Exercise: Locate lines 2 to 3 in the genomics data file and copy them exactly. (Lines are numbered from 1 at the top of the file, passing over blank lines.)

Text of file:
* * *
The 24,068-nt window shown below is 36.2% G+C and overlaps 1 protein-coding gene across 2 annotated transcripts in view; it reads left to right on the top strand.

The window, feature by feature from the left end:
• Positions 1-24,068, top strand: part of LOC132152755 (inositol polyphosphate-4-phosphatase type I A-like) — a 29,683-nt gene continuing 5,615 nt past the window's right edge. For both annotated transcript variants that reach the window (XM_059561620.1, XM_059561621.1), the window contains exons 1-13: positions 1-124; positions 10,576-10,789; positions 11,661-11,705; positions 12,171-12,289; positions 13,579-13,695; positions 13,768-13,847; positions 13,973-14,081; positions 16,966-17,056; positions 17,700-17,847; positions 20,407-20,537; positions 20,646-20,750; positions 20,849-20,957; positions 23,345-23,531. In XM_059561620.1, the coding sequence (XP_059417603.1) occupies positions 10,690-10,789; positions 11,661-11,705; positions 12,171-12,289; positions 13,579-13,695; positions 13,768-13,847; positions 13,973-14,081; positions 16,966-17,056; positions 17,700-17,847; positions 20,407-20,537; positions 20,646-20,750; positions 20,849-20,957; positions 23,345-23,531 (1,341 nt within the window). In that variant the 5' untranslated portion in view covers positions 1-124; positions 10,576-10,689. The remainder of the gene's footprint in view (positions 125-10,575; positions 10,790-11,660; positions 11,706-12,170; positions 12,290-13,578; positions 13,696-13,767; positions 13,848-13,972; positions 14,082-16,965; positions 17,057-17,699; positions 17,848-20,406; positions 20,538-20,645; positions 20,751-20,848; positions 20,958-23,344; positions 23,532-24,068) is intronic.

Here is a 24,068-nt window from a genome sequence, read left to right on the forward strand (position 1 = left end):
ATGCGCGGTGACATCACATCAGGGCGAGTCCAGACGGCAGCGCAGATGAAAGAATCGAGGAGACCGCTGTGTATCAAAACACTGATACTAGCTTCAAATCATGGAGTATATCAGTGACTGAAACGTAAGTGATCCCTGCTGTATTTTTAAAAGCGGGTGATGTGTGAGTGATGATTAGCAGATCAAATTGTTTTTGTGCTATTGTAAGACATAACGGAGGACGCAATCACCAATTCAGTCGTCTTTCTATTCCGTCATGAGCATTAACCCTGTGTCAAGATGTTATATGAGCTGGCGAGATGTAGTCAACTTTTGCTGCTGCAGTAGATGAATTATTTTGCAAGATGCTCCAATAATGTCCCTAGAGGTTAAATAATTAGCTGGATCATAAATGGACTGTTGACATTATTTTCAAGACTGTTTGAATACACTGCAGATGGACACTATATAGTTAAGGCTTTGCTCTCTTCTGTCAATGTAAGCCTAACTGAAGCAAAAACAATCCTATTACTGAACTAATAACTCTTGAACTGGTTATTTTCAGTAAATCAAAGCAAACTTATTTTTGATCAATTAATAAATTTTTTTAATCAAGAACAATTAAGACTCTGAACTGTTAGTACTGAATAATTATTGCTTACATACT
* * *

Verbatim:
The window, feature by feature from the left end:
• Positions 1-24,068, top strand: part of LOC132152755 (inositol polyphosphate-4-phosphatase type I A-like) — a 29,683-nt gene continuing 5,615 nt past the window's right edge. For both annotated transcript variants that reach the window (XM_059561620.1, XM_059561621.1), the window contains exons 1-13: positions 1-124; positions 10,576-10,789; positions 11,661-11,705; positions 12,171-12,289; positions 13,579-13,695; positions 13,768-13,847; positions 13,973-14,081; positions 16,966-17,056; positions 17,700-17,847; positions 20,407-20,537; positions 20,646-20,750; positions 20,849-20,957; positions 23,345-23,531. In XM_059561620.1, the coding sequence (XP_059417603.1) occupies positions 10,690-10,789; positions 11,661-11,705; positions 12,171-12,289; positions 13,579-13,695; positions 13,768-13,847; positions 13,973-14,081; positions 16,966-17,056; positions 17,700-17,847; positions 20,407-20,537; positions 20,646-20,750; positions 20,849-20,957; positions 23,345-23,531 (1,341 nt within the window). In that variant the 5' untranslated portion in view covers positions 1-124; positions 10,576-10,689. The remainder of the gene's footprint in view (positions 125-10,575; positions 10,790-11,660; positions 11,706-12,170; positions 12,290-13,578; positions 13,696-13,767; positions 13,848-13,972; positions 14,082-16,965; positions 17,057-17,699; positions 17,848-20,406; positions 20,538-20,645; positions 20,751-20,848; positions 20,958-23,344; positions 23,532-24,068) is intronic.